U.S. Supreme Court Considers Ministerial Exception
This week, the U.S. Supreme Court heard arguments from two cases that will examine the parameters of the “ministerial exception,” a critical concept that prevents government interference in religious matters.
The two cases in question - Our Lady of Guadalupe School v. Morrissey-Berru and St. James Catholic School v. Biel, which have been combined into one – were heard via teleconference by the nine members of the Court on Monday.
The cases stem from the dismissal of two teachers in the Archdiocese of Los Angeles who allege they were terminated due to discriminatory factors. The schools say their contracts were terminated based on performance-related issues.
Lawyers representing the schools contend that the “ministerial exception” applies to all religious employees and the cases should be dismissed. Counsel for the teachers argued that extending the exception so broadly would encroach on employee protections in other professions, such as nurses.
The Justices seem initially divided on a decision, with Justice Neil Gorsuch stressing that the government, which filed a “friend of the court” brief supporting the schools, is asking the court to decide who is playing an important role in religious institutions and who has a minimal one.
A unanimous and landmark 2012 Supreme Court ruling (Hosanna-Tabor Lutheran Church v. EEOC) cited the exception to prohibit a lawsuit filed by a teacher at a Lutheran school who was also an ordained minister. However, the ruling failed to provide a formula by which to determine future cases. The current cases may test that limit or the Justices may once again refrain from being too specific.
World Needs More Nurses
National Nurses Week, which concluded on Wednesday, was celebrated by communities across the country, recognizing the work of nurses for their courage and compassion under extremely challenging circumstances. The COVID-19 pandemic has made the impact nurses make even more apparent.
Earlier in the week, Pope Francis recognized nurses in a statement for International Nurses Day, commending them for their faithful service:
“At this critical moment, marked by the global health emergency caused by the Covid-19 pandemic, we have rediscovered the fundamental importance of the role being played by nurses and midwives. Every day we witness the testimony of courage and sacrifice of healthcare workers, and nurses in particular, who, with professionalism, self-sacrifice, and a sense of responsibility and love for neighbor, assist people affected by the virus, even to the point of putting their own health at risk,” he wrote.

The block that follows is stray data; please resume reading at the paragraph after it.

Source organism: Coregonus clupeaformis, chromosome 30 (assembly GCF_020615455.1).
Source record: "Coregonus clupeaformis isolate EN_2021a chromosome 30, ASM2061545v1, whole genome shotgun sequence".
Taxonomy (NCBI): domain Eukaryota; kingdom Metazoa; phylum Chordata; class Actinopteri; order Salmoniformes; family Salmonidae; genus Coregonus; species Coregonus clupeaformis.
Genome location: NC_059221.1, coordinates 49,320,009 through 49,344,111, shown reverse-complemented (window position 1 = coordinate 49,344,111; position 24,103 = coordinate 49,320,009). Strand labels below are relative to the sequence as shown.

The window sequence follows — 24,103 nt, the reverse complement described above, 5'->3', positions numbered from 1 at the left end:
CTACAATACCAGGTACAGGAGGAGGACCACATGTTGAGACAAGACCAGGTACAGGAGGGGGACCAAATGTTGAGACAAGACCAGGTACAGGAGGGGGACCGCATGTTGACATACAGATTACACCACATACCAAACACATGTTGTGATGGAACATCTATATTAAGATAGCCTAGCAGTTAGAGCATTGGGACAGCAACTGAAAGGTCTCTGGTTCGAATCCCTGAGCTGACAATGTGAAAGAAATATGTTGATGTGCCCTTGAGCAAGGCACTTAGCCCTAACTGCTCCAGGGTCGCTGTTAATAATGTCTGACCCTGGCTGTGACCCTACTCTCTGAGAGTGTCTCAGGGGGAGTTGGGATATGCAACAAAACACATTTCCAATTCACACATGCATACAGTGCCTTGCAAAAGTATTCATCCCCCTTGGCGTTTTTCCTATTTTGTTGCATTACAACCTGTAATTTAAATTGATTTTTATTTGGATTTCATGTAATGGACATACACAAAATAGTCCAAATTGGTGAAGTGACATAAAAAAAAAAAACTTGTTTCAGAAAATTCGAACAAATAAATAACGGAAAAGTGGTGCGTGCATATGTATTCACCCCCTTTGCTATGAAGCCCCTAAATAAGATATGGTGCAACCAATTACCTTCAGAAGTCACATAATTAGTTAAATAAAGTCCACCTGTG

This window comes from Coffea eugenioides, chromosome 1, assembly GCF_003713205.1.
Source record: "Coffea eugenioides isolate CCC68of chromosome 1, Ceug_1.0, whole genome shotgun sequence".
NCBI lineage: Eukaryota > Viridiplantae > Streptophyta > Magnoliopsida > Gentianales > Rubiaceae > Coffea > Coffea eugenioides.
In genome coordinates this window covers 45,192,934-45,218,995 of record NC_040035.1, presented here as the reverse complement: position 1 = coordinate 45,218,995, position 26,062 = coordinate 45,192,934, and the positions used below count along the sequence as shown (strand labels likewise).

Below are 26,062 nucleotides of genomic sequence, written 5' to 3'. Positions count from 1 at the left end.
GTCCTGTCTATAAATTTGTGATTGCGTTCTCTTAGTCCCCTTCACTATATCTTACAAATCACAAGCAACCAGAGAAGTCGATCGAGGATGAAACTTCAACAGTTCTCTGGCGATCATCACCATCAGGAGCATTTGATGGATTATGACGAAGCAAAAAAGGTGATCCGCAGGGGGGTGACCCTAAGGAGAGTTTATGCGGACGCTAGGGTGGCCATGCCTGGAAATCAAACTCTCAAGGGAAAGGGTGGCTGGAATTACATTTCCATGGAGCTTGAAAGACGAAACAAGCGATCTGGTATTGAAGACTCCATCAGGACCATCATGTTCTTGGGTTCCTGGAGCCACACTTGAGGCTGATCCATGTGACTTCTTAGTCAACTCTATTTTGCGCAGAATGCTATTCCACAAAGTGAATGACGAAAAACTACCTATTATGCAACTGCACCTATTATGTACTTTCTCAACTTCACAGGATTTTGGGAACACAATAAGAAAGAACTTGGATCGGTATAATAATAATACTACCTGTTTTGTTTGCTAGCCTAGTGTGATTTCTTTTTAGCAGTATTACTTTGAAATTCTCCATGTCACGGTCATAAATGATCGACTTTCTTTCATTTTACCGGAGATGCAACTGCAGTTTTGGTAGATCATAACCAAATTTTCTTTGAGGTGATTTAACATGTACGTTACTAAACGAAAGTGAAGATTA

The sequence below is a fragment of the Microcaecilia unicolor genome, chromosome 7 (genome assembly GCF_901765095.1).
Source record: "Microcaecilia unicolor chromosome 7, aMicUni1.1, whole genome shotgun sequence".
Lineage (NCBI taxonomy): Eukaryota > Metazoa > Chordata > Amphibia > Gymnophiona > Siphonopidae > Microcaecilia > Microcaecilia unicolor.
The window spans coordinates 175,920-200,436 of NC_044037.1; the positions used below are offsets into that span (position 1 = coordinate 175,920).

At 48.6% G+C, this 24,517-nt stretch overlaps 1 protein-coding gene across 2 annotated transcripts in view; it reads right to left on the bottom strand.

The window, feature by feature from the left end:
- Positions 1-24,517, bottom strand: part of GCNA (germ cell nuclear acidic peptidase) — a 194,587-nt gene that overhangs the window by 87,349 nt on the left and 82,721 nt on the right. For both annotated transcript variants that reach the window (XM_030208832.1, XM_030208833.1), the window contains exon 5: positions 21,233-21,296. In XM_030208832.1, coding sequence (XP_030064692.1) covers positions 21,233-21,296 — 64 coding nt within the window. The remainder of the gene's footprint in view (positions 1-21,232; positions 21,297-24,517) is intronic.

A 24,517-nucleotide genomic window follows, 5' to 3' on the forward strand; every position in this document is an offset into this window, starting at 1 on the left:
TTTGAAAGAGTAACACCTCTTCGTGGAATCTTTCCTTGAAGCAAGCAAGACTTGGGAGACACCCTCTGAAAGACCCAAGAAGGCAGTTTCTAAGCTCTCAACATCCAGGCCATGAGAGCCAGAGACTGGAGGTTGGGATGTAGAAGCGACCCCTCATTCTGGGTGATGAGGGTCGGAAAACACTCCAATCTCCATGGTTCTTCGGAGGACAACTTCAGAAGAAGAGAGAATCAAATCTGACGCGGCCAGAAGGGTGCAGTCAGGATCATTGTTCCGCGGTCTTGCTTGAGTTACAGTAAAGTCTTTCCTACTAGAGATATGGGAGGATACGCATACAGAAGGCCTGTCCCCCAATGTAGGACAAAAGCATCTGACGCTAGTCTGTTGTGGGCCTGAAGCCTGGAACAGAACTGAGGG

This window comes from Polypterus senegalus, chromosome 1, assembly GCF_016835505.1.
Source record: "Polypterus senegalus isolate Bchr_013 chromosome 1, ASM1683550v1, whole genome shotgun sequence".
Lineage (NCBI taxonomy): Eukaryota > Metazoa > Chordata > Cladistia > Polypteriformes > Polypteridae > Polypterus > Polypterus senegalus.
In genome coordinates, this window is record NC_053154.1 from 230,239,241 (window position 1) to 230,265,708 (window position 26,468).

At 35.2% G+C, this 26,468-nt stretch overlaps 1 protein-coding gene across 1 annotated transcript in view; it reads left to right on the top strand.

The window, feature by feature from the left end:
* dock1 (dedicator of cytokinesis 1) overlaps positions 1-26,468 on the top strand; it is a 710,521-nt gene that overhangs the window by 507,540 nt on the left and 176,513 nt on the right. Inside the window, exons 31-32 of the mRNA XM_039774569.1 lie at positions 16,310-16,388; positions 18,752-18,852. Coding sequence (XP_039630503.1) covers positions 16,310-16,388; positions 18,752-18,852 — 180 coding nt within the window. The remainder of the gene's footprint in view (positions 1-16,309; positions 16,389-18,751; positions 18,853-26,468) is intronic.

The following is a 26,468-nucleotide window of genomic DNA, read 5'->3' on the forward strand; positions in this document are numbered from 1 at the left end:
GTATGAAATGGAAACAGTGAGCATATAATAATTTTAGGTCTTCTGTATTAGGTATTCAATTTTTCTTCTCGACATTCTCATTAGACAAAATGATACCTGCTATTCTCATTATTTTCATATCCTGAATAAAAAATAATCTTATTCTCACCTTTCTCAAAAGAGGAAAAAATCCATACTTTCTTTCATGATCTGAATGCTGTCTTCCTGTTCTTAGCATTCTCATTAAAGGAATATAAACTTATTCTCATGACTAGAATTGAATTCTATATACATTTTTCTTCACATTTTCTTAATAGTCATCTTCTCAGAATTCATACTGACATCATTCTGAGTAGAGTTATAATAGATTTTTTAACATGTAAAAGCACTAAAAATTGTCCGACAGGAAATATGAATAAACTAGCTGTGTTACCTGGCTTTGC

U.S. Bishops Express Solidarity with Native Communities During COVID-19
The USCCB has released a statement declaring they are in solidarity with Native American and Indigenous communities who are being disproportionately affected by COVID-19.
“We are heartbroken over reports that Native and Indigenous communities across this country are suffering at disproportionately high rates from the COVID-19 pandemic and concerned about the lack of sufficient resources to respond to the crisis,” the Bishops said. “We are especially mindful of the Navajo Nation where people are being infected with the coronavirus at some of the highest rates in the country. We hold in prayer our brothers and sisters who are suffering and grieving in these communities, and we stand with them in calling for a robust response to the pandemic in their lands.”
Read more at USCCB.org.
Road Map to Re-Opening Catholic Churches Safely
While we all eagerly await the return of public Masses, an ad-hoc group of medical and infectious disease experts have come together to outline a road-map for dioceses to use in re-opening parishes throughout the state.
The recommendations in the document were created by doctors on the front lines studying COVID-19 and its infection mechanism. Dioceses are using material like this -- along with consulting public health officials, tracking death and infection rates, developing church disinfecting methods, social distancing techniques, etc. factors -- in determining when it is safe to re-open parishes.
Coronavirus (COVID-19) Disaster Relief Assistance for Immigrants
In response to the COVID-19 outbreak, California is providing one-time state-funded disaster relief assistance to undocumented adults who are ineligible for other forms of assistance, including assistance under the Coronavirus Aid, Relief, and Economic Security (CARES) Act and pandemic unemployment benefits, because of their immigration status. This state funding is expected to reach about 150,000 undocumented adults.
Click here to learn how to apply in each California County.
Spiritual Resources for COVID-19
The Catholic Health Association of the United States also has some wonderful COVID-19 spiritual resources including prayers, meditations and online masses.
It also provides online chapels for prayer and candle lighting where individuals can enter the virtual chapel of their choice and leave an intention.
Prayer belongs to everyone: to men and women of every religion, and probably even to those who profess no religion. Prayer is born within the secrecy of our being, in that interior place that spiritual writers often call the “heart.” #GeneralAudience @Pontifex
May 15, 2020
Vol. 13, No. 18